If you hang around Reykjavík, you’ll have daylight for about 20 hours per day between the end of May and the middle of August. In June and July, you can expect to have about 22 hours of daylight per day, with the nights being lit up by the strong sunbeams from the horizon.
Where the Iceland Sun Never Sets
If you go to Grímsey Island (the northernmost island in Iceland) you will actually have a literal 24 hours of sunlight. That's because the island is far enough north for the sun not to set for almost an entire month.
Grímsey is the best place to see the midnight sun in Iceland. If you want to experience the true midnight sun. Just be sure to go there at the end of June and check your Iceland packing list for warm clothes. It will be chilly since it’s so far north.
How to Experience the Midnight Sun in Iceland
So, just standing outside and admiring the fact that it’s 1 am, and it’s as bright as day is fun for a couple of minutes, but you will grow tired of it quickly.
Icelanders are very well aware of the fact that people come to experience the midnight sun in Iceland in various ways. Hence, they make sure to keep plenty of fun things open for visitors to enjoy at night. The famous Blue Lagoon under the midnight sun, for example, is something we really recommend if you want to experience it in some form of serenity.
The most popular thing to do is to simply combine any event with an Iceland midnight sun tour. Most of these tours will be more or less the same as in the middle of the day. The difference is that you might be a bit tired, and you’ll experience the attractions in more colorful lighting. Some popular things to do in Iceland include:
Apart from that, there are some special events that take place in the summer just to take advantage of the unusual light.
The Iceland midnight sun run is a great example of this. If you are sporty, we suggest coming for the summer solstice in Iceland and participating in this run. You can pick the distance you prefer, as the event includes a 5 Km race, a 10 Km race and a half-marathon, while if you'd like to run all 42 kilometers, you'll have to wait until August, when the Reykjavík Marathon takes place.
Another great example is Secret Solstice Festival – one of the most popular music festivals in Iceland, where people come together to celebrate the midnight sun. The lineup at this festival always includes big names from a bunch of different genres, from hip hop and rock, to EDM and pop. Headliners in the last editions featured global stars like Rita Ora, Patti Smith, The Black Eyed Peas and Cypress Hills.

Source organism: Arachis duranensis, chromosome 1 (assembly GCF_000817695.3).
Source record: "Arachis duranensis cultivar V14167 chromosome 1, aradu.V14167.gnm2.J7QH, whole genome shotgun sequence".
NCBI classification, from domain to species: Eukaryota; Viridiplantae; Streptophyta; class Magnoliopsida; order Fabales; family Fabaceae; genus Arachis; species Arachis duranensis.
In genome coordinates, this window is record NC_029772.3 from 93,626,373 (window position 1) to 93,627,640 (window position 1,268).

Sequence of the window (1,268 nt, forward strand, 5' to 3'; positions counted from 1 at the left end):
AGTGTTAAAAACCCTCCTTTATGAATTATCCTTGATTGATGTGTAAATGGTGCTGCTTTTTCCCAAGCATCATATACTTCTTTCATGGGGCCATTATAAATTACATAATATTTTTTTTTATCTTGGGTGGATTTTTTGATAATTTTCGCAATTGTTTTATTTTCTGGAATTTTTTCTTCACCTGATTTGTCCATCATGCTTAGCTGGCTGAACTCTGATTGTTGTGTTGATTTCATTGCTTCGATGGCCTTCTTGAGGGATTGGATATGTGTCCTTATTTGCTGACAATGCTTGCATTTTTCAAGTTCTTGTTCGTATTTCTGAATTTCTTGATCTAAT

The Opposite of Midnight Sun in Iceland
The midnight sun in Iceland is, undoubtedly, a remarkable thing to experience. Now, if you want to experience the absolute opposite, we suggest coming here in the winter for the Iceland 24-hour darkness. The same prerequisites apply, but just the opposite. In the wintertime, large parts of Iceland will be dark for up to 22 hours a day, since the North Pole will be “facing away” from the sun.
Luckily, you won’t have to live with something like a 24-hour night. The sun will still shine some light that will reach over the horizon around midday, even in Grímsey. Just like the midnight sun in Iceland comes with vibrant energy, the darkness in the winter comes with a sense of calm that invites you to sit by the fire watching the northern lights in a cabin with a cup of hot cocoa and cookies.
Wrapping Up: The Midnight Sun in Iceland
Just to summarize the most important parts of this:
How long is the midnight sun in Iceland?
Between the end of May and the middle of August. A little longer in the north.
How long does Iceland have 24-hour daylight?
For an entire month on Grímsey, and a couple of days in the southern part of Iceland.
Is Iceland dark all day in the winter?
In the northernmost parts of Iceland, you might have only 2 hours of daylight in the winter. But it will never be completely dark for a 24-hour period.
Be In Charge of Your Own Midnight Sun Trip
Knowing everything about the midnight sun in Iceland now, you are sure to be in the mood to visit the many attractions on the island! You can now see how they bask in the strange night light. Rent a car in Iceland to take you wherever you want to go to experience the midnight sun in Iceland. Make sure to pack sunglasses, though, as you will be driving off into the sunset – or, at least, just for a second.